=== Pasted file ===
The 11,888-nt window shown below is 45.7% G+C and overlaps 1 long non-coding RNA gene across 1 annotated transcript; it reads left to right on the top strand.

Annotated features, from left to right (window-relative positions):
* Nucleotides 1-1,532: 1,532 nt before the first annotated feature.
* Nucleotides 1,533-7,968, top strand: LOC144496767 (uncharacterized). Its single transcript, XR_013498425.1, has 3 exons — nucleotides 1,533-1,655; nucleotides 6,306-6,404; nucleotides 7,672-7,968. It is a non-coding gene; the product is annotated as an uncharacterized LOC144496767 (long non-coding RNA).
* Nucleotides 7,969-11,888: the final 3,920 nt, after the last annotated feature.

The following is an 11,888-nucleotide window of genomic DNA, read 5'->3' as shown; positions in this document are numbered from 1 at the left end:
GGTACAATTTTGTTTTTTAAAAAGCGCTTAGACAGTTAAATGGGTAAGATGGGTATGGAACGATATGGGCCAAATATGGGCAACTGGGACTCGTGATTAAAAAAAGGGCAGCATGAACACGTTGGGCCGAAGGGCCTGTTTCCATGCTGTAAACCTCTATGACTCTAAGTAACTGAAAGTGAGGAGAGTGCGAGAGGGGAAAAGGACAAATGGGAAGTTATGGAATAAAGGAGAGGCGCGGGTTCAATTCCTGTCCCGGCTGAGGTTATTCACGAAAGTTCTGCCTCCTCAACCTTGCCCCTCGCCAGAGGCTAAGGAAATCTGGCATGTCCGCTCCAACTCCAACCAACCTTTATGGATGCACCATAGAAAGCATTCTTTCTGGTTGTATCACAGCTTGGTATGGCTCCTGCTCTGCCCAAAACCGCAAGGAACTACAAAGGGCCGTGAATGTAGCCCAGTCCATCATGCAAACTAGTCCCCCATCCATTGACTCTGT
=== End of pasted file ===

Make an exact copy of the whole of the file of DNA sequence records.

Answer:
The 11,888-nt window shown below is 45.7% G+C and overlaps 1 long non-coding RNA gene across 1 annotated transcript; it reads left to right on the top strand.

Annotated features, from left to right (window-relative positions):
* Nucleotides 1-1,532: 1,532 nt before the first annotated feature.
* Nucleotides 1,533-7,968, top strand: LOC144496767 (uncharacterized). Its single transcript, XR_013498425.1, has 3 exons — nucleotides 1,533-1,655; nucleotides 6,306-6,404; nucleotides 7,672-7,968. It is a non-coding gene; the product is annotated as an uncharacterized LOC144496767 (long non-coding RNA).
* Nucleotides 7,969-11,888: the final 3,920 nt, after the last annotated feature.

The following is an 11,888-nucleotide window of genomic DNA, read 5'->3' as shown; positions in this document are numbered from 1 at the left end:
GGTACAATTTTGTTTTTTAAAAAGCGCTTAGACAGTTAAATGGGTAAGATGGGTATGGAACGATATGGGCCAAATATGGGCAACTGGGACTCGTGATTAAAAAAAGGGCAGCATGAACACGTTGGGCCGAAGGGCCTGTTTCCATGCTGTAAACCTCTATGACTCTAAGTAACTGAAAGTGAGGAGAGTGCGAGAGGGGAAAAGGACAAATGGGAAGTTATGGAATAAAGGAGAGGCGCGGGTTCAATTCCTGTCCCGGCTGAGGTTATTCACGAAAGTTCTGCCTCCTCAACCTTGCCCCTCGCCAGAGGCTAAGGAAATCTGGCATGTCCGCTCCAACTCCAACCAACCTTTATGGATGCACCATAGAAAGCATTCTTTCTGGTTGTATCACAGCTTGGTATGGCTCCTGCTCTGCCCAAAACCGCAAGGAACTACAAAGGGCCGTGAATGTAGCCCAGTCCATCATGCAAACTAGTCCCCCATCCATTGACTCTGT